If you look at the chart below, you would probably run and hide under the closest bed – especially if you own this stock:
However, to the speculative small-cap utility and income investor, this maybe just what you are looking for. Founded in 2004, Capstone Infrastructure (MCQPF.PK) is an ex-Canadian unit trust, formerly known as Macquarie Infrastructure and Power. Earlier this year, the company changed from a unit trust, adopting a new name and trading symbol.
Capstone is a merchant power producer with about 190 Mw of production fueled by natural gas, wind, biomass, and solar. The firm recently purchased a 70% interest in Bristol Water, a U.K. water utility, and owns a 17% interest in a Swedish District Heating utility. The following is a breakdown of electric generating capacity by fuel type:
- Natural Gas – 67%
- Wind – 12%
- Biomass – 11%
- Hydro – 10%
Capstone’s natural gas production is generated at one facility, Cardinal, in Quebec, and utilizes a Purchase Power Agreement with the government of Quebec to buy all the capacity. The current PPA expires in 2014, and negotiations are underway to renew the long-term PPA. The outcome of these negotiations will have a substantial impact on future profitability. There is the rub: A large percentage of capacity tied to this one contract and market conditions are not favorable to an outcome that will lead to higher profitability. Cardinal is expected to generate almost 21% of 2012 EBITDA.
In addition, on Dec. 6, management announced several negative operating. These include higher transportation fees for natural gas, higher capital expenditures for Bristol Water, and the pending recapitalization of the heating district that will shrink interest income. Combined, these are expected to reduce distributable cash flow in 2012. Management has reduced 2012 EBITDA forecast from its previous $140 million to a bit less than $120 million.
During the same announcement, management also made clear the dividend would be cut as a direct result of these factors. In addition, it is anticipated the company will need to raise between $60 and $100 million in capital during 2012, probably through issuance of convertible securities similar to its debentures and preferred shares. Strategically, management postponed final long-term financing for the Bristol Water investment and current capital markets do not seem as encouraging.
Slam! Bam! The stock price shrinks from about $6.50 to $3.10. Looking deeper into the company’s situation makes this sharp decline in price seem somewhat overdone.
Book value of the company is about $5.40 per share. Revised consensus estimates of distributable cash flow for 2012 is $0.68/shr (with a range of $0.50 to $0.93) and for 2013 is $1.12/shr (range $0.50 to $1.18). Adjusted EBITDA margins remain constant at between 30% and 33%. Revenues are expected to climb from $158 million in 2010 to $194 million this year and $343 million next, reflecting the addition of the Bristol Water acquisition. There are 74 million shares outstanding, and current net debt amounts to about $807 million. After a 50% haircut since last week, current market capitalization is $240 million.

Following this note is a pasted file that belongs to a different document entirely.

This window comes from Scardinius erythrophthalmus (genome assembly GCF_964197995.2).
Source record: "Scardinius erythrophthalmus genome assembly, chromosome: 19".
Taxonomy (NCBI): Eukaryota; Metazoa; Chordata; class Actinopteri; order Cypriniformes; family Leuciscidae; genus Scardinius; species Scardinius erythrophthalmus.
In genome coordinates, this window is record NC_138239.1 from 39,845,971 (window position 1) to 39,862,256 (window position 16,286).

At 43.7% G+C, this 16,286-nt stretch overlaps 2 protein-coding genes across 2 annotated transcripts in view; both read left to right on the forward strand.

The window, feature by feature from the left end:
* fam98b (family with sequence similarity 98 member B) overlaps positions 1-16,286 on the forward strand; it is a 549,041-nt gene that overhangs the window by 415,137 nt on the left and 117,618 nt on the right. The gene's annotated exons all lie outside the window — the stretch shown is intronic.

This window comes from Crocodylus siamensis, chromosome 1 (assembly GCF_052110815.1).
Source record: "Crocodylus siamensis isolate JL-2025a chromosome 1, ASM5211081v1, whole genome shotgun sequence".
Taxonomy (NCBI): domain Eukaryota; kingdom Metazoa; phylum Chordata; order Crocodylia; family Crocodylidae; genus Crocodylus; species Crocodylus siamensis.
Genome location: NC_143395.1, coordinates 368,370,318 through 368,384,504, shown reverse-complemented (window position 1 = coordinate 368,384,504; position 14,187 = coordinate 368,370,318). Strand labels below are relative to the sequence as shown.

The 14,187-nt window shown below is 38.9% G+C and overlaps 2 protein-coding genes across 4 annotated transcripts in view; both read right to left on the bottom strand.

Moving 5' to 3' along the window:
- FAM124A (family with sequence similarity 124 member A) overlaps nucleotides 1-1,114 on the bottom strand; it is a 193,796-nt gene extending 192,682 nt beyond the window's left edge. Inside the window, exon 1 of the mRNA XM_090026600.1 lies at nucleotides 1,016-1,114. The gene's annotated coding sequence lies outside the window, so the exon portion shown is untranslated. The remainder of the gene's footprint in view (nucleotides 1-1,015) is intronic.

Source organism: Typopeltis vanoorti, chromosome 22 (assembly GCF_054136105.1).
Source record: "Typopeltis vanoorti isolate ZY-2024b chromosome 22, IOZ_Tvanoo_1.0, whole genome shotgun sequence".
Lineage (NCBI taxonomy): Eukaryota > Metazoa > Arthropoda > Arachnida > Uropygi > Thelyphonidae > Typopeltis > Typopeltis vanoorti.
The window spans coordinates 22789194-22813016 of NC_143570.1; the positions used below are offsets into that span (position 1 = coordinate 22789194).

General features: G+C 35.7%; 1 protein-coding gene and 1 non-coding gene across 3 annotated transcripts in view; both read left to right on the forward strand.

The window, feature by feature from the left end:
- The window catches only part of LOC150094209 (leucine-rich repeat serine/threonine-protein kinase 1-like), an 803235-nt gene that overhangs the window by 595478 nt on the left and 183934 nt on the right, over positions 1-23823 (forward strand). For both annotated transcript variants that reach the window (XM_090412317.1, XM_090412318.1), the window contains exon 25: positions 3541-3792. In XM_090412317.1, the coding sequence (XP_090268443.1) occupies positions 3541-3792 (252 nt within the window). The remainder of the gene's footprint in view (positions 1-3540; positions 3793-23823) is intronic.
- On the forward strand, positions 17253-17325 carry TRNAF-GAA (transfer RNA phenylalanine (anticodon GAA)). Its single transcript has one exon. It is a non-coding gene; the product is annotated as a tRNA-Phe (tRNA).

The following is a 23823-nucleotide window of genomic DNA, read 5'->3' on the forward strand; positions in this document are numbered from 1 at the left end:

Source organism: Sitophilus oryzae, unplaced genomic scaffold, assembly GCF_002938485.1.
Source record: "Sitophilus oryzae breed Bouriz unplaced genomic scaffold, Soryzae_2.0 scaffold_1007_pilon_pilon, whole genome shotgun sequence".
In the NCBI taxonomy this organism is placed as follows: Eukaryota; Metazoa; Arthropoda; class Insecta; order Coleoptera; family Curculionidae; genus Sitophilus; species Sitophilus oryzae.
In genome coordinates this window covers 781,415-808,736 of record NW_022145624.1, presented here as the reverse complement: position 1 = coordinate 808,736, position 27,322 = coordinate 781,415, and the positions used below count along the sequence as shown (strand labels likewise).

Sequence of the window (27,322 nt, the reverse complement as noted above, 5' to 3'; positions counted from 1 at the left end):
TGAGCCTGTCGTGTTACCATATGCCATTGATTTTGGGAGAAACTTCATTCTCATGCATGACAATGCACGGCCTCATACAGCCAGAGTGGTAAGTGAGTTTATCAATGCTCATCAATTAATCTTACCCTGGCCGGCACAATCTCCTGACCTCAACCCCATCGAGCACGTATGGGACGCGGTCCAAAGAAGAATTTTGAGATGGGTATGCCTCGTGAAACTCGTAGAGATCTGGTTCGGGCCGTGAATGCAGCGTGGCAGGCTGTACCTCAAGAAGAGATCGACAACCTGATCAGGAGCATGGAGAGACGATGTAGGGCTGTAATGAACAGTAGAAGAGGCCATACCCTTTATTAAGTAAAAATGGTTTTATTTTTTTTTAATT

Interest expense is forecast to increase from $28 million this year to $63 million in 2012, reflecting higher debt associated with asset purchases in 2011. However, higher depreciation more than offsets interest expense at an estimated $87 million.
The dividend is distributed monthly and is currently paying $0.66/shr annually. Estimates call for a dividend cut to between $0.33 and $0.45 a share by May or June 2012. At current share prices, worst-case estimates should generate an 18% current cash dividend yield until about May, then a 10% yield going forward.
The history of previous Canadian Unit Trusts conversions is playing out again at Capstone. Most all cut their distributions, experienced a sharp decline in share price, then slowly rebuilt investor confidence over the following few years. Of the five-brokerage houses that follow Capstone, three rate it as a “Buy” or “Outperform” and two rate it as “Hold” or “Sector Perform.”
For those who like to play the “what if” game, Capstone may be also be ripe as an acquisition target. After the Cardinal negotiations are complete, Capstone will have a portfolio of premium merchant power and water utility assets supported by long-term PPAs, along with a growing percentage of renewables. Due to the smaller asset base, management and overhead expenses are a higher percent of operating cash flow, and melding the Cardinal facility into a larger company network should reduce costs. More information about Capstone can be found at the company website and the latest investor presentation.
Since the final Cardinal negotiations will not be completed for several quarters, along with uncertainty in future distributions, there will be an overhang on share prices for the next few weeks or months. However, with the advent of tax-loss selling season upon us, and with Capstone a prime candidate ripe for portfolio harvesting of such, current share prices may offer an unusual opportunity. Buying below a $4 threshold could provide speculative utility investors an intriguing potential total stock return.
As always, investors should conduct their own due diligence, should develop their own understanding of these potential opportunities, and should determine how it may fit their current financial situation.
Disclosure: I am long MCQPF.PK.